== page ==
December 20, 2021

HURT AND PAIN

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This barrier to compassion is very basic and universal. I have alluded to it in other posts, but it deserves fuller attention. Being compassionate requires being open to hurt and pain. There is no avoiding it. Yes, compassionate mind states create a sense of well being. This is true. But in order to be compassionate in the first place, we have to be open to the other’s pain and need for compassionate contact. We have to see the hurt and pain of the other, allow our hearts to be touched by it, at least enough to evoke a response. Compassion is not a head thing, it’s a heart thing. Once our hearts are touched we can then get into the heady space of action and plan a response. But the heart has to be touched first.

This is frightening to most people. I think this is because once we go into feeling, into the heart space, we are less practiced at regulating ourselves. We can easily get swept up, lose perspective, feel overwhelmed. Like being thrown into the deep end of the pool, we worry we will drown in feelings.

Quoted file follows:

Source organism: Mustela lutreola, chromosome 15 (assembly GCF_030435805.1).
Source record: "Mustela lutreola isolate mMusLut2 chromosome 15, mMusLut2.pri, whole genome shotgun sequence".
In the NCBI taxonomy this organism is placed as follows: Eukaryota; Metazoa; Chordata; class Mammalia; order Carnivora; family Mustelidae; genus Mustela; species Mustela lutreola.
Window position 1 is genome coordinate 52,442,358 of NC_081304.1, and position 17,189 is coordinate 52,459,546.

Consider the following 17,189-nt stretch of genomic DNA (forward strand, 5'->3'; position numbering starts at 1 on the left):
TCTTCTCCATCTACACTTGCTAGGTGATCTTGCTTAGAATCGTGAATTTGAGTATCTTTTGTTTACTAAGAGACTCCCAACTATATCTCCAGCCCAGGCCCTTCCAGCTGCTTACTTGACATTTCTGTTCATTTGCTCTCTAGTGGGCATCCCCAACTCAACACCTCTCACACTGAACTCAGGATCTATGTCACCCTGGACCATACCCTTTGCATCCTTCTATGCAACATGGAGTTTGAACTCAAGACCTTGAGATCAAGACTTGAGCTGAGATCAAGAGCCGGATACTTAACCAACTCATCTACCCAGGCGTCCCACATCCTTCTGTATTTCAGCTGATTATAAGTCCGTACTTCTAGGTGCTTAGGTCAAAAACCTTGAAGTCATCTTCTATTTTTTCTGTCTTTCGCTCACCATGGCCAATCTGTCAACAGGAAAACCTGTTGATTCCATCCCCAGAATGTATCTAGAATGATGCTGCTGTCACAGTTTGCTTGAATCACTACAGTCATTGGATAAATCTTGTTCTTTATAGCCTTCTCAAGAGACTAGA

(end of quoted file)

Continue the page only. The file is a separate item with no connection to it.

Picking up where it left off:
It’s ok to take time to learn to swim. It’s perfectly fine to start out in the kiddie pool. In fact, it is necessary. This is why compassion training starts with meditating on compassion for a loved one. We start with people who do not challenge us, with whom we feel safe and loving. We gradually, over weeks or longer, take on the compassionate contemplation of more challenging others. If we did otherwise, if we threw ourselves into the emotional deep end without the nurturing practice of self compassion, we would be missing its sustaining buoyancy, and risk sinking under the weight of the pain of the world.

Compassion cultivation teaches us how to swim confidently in the waters of life and to drink deeply, slaking our thirst for meaning and connection.